Maternal inhibition of hepatitis B surface antigen gene expression in transgenic mice correlates with de novo methylation

Nature. 1987 Oct 1-7;329(6138):454-6. doi: 10.1038/329454a0.


Differential modifications of the genome during gametogenesis result in a functional difference between the paternal and maternal genomes at the moment of fertilization. A possible cause of this imprinting is the methylation of DNA. The insertion of foreign DNA into transgenic mice allows the tagging of regions that are differentially methylated during gametogenesis. We describe here a transgenic mouse strain in which the expression of the hepatitis B surface antigen gene is irreversibly repressed following its passage through the female germ line. This inhibition is accompanied by the methylation of all the HpaII and HhaI sites within the foreign gene, which we have shown to be integrated into a site on chromosome 13. The irreversibility reported here contrasts with what is found with other transgenic mice sequences which are reversibly methylated after passage through the male or female germ line, though in both cases methylation appears to be important in the imprinting process.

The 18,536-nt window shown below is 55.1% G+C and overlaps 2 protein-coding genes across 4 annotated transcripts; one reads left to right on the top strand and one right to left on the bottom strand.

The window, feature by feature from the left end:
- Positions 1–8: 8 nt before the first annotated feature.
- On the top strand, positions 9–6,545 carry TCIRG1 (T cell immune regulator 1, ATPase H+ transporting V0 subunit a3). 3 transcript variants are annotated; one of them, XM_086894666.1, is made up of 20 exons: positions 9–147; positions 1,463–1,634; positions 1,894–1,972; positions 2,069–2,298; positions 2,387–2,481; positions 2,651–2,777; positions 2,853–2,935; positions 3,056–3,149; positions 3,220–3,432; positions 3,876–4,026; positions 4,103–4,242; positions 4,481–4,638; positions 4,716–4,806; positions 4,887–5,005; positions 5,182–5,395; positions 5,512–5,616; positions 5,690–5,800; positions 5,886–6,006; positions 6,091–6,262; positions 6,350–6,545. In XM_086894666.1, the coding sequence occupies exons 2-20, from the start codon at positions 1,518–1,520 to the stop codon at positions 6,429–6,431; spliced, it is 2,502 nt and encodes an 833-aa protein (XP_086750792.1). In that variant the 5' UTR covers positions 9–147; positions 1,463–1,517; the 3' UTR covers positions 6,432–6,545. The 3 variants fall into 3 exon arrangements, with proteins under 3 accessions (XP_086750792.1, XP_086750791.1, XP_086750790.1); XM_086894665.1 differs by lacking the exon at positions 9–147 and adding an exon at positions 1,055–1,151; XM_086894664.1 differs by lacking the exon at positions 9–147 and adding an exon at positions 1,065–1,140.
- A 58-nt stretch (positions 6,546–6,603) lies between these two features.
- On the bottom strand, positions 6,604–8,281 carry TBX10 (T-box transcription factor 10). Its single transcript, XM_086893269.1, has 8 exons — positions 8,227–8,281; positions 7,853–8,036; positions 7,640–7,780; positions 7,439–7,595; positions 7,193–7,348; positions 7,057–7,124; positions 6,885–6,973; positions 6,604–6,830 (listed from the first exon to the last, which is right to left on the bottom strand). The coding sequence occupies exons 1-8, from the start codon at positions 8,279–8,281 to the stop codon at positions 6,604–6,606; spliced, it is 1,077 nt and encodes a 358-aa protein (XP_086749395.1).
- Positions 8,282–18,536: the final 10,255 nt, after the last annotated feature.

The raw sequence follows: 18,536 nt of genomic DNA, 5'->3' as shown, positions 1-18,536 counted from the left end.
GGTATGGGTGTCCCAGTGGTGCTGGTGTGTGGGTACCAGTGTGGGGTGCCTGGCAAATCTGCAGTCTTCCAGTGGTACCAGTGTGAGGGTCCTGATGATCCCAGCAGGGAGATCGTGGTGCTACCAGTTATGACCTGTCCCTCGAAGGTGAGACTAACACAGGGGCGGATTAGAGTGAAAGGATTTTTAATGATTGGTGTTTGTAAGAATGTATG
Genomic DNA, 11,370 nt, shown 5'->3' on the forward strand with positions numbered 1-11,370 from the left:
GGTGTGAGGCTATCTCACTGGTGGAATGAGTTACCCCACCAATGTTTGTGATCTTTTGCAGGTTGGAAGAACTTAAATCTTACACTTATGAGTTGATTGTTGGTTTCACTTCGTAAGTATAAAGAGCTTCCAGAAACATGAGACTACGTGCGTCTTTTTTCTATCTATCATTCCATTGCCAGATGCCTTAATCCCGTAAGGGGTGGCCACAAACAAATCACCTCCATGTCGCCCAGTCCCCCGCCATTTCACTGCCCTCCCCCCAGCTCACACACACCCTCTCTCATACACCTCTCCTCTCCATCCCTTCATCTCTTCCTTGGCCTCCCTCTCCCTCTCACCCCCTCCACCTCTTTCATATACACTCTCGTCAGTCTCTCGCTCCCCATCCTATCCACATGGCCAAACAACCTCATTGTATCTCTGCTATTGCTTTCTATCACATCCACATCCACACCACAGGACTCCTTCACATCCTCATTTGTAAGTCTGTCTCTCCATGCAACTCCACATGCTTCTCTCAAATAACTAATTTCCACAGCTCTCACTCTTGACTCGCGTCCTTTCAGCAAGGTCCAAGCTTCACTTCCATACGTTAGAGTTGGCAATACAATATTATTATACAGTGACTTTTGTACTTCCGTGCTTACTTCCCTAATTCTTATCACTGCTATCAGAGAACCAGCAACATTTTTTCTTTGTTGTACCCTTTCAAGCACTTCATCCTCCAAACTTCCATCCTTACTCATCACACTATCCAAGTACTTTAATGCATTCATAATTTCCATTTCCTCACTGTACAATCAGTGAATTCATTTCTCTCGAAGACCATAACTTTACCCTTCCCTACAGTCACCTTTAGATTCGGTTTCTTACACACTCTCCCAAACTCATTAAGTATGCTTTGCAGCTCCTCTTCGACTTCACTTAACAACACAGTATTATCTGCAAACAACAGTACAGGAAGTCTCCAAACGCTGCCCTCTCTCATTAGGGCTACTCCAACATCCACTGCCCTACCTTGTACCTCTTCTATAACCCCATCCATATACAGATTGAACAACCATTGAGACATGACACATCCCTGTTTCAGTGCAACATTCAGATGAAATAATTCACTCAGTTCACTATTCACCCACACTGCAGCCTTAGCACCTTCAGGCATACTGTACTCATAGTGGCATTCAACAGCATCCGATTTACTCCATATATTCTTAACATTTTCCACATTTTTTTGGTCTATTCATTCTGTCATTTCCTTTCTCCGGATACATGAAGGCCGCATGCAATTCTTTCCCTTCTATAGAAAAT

MeSH terms

  • Animals
  • Base Sequence
  • DNA Restriction Enzymes
  • DNA, Recombinant
  • DNA, Viral / genetics*
  • DNA, Viral / metabolism
  • Deoxyribonuclease HpaII
  • Female
  • Gametogenesis*
  • Gene Expression Regulation*
  • Germ Cells / metabolism
  • Hepatitis B Surface Antigens / genetics*
  • Male
  • Methylation
  • Mice
  • Mice, Inbred C57BL
  • Mice, Transgenic
  • Nucleic Acid Hybridization
  • Oocytes / metabolism
  • Pedigree


  • DNA, Recombinant
  • DNA, Viral
  • Hepatitis B Surface Antigens
  • DNA Restriction Enzymes
  • Deoxyribonuclease HpaII